Most people, especially we intrepid fantasy writers, know that the humble spellchecker often lacks imagination.
It’s always boggled me somewhat though that Microsoft Word’s spellcheck — in fact, most spellcheckers — do not recognise the word ‘vambrace’. It’s hardly what I would call an obscure word, and indeed, I’ve used plenty more obscure words on occasion that pass the test.
You might be wondering what exactly this strange object is that even the mighty Microsoft Spellchecker does not acknowledge the existence of. If you are, you might be surprised to learn that you have almost certainly seen one before.
Let’s see if I can jog your memory with some visual aids.
How about now?
Even if you don’t recognise any of these characters, you have now seen a vambrace. So what exactly is it? If we entertain an explanation from the Wiki:
Vambraces […] are “tubular” or “gutter” defences for the forearm, developed first in the ancient world by the Romans, but only formally named during the early 14th century, as part of a suit of plate armour. They were made of either leather […] or from a single piece of worked steel and worn with other pieces of armour. […] Vambraces remained long in use after the high mark of Renaissance armor in Europe […]. Archers often wear bracers, a variant of vambraces, to protect their arms while shooting.
Vambraces were a very useful part of armour, as they protected the lower arm — an ideal and easy target, considering all the flailing around it does and how necessary it is for the act of holding a weapon — from being struck and injured during combat. Some versions of the vambrace, especially in plate armour, extended all the way up the arm up to (but not including) the pauldron, which is the shoulder armour. Vambraces are very common in both early armour and modern ‘interpretations’ of armour. It is very commonly included in modern representations, usually made from leather. They’ve also managed to worm their way into subculture fare in more recent years, and decorative leather vambraces can quite easily be found for wear from sellers of Steampunk accessories.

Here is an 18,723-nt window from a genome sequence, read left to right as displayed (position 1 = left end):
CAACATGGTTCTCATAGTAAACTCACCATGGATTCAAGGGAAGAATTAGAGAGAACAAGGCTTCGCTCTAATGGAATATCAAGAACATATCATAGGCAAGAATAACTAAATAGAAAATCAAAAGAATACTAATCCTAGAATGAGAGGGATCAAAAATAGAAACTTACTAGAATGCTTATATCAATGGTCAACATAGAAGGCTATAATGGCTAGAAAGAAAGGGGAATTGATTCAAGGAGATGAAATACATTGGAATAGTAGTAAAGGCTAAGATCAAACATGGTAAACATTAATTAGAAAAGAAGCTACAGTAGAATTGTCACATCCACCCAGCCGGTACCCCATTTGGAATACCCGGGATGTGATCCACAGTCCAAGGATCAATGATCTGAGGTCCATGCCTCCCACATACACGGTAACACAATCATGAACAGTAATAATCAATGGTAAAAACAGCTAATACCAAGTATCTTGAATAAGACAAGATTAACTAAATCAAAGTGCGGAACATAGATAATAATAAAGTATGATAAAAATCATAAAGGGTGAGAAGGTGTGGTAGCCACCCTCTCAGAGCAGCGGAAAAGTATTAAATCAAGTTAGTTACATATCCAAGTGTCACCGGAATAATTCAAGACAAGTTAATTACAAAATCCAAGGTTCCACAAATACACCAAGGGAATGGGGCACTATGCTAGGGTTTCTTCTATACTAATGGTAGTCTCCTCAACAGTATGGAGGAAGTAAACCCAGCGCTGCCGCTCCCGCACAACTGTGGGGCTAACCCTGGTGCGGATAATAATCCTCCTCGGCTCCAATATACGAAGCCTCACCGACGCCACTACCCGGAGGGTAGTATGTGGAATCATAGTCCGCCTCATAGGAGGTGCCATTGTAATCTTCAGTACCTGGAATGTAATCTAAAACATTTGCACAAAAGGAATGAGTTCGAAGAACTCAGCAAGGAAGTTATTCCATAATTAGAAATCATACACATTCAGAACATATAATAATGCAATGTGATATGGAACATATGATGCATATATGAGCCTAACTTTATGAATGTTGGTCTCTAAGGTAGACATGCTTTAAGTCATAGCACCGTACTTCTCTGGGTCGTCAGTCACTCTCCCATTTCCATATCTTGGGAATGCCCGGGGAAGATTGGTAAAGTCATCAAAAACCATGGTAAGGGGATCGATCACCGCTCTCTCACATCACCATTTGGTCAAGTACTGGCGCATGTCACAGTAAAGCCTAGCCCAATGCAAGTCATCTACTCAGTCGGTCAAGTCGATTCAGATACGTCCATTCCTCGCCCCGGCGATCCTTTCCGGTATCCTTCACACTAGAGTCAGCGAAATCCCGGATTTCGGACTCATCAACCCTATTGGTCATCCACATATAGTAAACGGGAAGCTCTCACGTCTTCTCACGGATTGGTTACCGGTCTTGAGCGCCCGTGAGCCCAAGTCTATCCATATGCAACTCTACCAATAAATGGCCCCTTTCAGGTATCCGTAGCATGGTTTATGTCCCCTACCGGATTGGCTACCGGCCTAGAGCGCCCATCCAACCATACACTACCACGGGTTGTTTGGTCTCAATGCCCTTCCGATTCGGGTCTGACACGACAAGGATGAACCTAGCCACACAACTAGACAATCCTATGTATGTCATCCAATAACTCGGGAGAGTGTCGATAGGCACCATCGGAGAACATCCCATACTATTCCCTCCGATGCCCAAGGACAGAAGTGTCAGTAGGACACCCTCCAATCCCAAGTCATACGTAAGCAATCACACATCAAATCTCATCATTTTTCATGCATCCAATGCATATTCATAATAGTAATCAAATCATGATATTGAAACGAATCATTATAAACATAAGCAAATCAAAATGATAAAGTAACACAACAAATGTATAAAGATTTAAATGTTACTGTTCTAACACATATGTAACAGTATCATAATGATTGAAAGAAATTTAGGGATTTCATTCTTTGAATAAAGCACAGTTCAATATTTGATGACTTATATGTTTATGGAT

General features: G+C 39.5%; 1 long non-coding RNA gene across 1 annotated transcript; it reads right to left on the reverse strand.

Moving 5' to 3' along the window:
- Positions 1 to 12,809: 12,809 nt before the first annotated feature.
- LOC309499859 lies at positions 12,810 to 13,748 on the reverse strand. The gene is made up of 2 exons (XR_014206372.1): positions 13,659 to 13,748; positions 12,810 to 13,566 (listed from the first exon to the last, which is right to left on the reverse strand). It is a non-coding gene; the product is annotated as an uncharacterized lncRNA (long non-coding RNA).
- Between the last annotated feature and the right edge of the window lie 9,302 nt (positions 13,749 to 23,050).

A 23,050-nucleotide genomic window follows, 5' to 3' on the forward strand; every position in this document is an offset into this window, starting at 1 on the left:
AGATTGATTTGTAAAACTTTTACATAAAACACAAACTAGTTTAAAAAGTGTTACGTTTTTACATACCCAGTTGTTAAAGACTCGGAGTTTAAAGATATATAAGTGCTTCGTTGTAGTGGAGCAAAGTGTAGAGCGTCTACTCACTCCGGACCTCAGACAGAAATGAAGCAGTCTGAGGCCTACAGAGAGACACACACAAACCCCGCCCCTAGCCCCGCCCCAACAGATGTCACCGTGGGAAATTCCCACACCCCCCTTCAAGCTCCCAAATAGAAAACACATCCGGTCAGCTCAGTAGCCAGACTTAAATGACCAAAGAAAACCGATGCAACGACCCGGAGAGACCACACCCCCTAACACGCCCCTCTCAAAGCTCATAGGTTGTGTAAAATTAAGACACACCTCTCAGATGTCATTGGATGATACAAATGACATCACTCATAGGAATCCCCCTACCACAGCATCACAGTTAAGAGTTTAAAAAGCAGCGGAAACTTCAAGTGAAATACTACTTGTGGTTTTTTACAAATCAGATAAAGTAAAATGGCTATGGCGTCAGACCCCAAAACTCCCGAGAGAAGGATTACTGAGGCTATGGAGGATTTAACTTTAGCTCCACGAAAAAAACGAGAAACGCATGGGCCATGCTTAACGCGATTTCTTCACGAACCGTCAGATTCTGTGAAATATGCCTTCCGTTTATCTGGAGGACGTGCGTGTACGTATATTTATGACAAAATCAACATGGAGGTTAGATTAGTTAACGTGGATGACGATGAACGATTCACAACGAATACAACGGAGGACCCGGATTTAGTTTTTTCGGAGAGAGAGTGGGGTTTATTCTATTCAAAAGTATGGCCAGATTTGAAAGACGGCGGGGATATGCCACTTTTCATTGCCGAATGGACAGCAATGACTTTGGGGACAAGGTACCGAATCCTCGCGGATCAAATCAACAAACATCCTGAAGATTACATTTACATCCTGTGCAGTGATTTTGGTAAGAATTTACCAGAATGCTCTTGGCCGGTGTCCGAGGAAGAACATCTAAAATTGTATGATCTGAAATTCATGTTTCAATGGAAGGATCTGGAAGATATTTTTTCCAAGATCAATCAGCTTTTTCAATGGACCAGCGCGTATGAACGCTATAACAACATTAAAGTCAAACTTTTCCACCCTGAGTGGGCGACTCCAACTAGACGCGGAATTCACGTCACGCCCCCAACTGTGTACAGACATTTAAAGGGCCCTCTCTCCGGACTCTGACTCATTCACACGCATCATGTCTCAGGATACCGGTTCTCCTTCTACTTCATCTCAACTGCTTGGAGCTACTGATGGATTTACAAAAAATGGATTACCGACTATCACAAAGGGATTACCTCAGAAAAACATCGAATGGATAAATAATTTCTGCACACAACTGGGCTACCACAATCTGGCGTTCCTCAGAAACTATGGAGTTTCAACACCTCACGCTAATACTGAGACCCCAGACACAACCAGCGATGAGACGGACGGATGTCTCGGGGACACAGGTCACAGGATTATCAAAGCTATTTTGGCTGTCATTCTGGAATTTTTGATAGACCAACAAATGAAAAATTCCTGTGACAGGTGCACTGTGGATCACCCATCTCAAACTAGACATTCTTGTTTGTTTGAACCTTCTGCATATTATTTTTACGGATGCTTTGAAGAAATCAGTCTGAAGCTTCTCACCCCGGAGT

By the way, ‘Pauldron’ is recognised by spellcheck. So is ‘greaves’, for the lower leg version of the vambrace.
Unless you are using Google Chrome.
So, why has this always boggled me? Bugged me, even? Because despite not recognising this term, MS Word spellcheck recognises — and will auto-correct — the word ‘Netiquette’.
Kids these days.